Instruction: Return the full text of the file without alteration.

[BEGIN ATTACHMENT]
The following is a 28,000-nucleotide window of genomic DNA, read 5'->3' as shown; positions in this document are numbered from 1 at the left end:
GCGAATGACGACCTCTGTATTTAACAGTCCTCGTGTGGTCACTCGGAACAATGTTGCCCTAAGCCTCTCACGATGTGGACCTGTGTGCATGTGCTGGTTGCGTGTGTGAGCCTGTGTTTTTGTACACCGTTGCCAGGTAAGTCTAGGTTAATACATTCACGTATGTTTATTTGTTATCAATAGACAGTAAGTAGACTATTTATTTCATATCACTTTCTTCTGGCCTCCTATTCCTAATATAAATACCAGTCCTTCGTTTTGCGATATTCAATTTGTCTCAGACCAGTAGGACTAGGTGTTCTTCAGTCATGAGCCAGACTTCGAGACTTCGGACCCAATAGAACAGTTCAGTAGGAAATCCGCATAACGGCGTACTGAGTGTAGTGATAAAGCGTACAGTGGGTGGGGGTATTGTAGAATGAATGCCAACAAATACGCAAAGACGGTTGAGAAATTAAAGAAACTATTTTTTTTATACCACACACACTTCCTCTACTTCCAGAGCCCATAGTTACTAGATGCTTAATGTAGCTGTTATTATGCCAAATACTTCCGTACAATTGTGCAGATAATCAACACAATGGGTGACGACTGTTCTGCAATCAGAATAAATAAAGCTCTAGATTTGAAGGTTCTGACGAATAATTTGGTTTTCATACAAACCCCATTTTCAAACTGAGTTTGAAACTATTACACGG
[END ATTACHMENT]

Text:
The following is a 28,000-nucleotide window of genomic DNA, read 5'->3' as shown; positions in this document are numbered from 1 at the left end:
GCGAATGACGACCTCTGTATTTAACAGTCCTCGTGTGGTCACTCGGAACAATGTTGCCCTAAGCCTCTCACGATGTGGACCTGTGTGCATGTGCTGGTTGCGTGTGTGAGCCTGTGTTTTTGTACACCGTTGCCAGGTAAGTCTAGGTTAATACATTCACGTATGTTTATTTGTTATCAATAGACAGTAAGTAGACTATTTATTTCATATCACTTTCTTCTGGCCTCCTATTCCTAATATAAATACCAGTCCTTCGTTTTGCGATATTCAATTTGTCTCAGACCAGTAGGACTAGGTGTTCTTCAGTCATGAGCCAGACTTCGAGACTTCGGACCCAATAGAACAGTTCAGTAGGAAATCCGCATAACGGCGTACTGAGTGTAGTGATAAAGCGTACAGTGGGTGGGGGTATTGTAGAATGAATGCCAACAAATACGCAAAGACGGTTGAGAAATTAAAGAAACTATTTTTTTTATACCACACACACTTCCTCTACTTCCAGAGCCCATAGTTACTAGATGCTTAATGTAGCTGTTATTATGCCAAATACTTCCGTACAATTGTGCAGATAATCAACACAATGGGTGACGACTGTTCTGCAATCAGAATAAATAAAGCTCTAGATTTGAAGGTTCTGACGAATAATTTGGTTTTCATACAAACCCCATTTTCAAACTGAGTTTGAAACTATTACACGG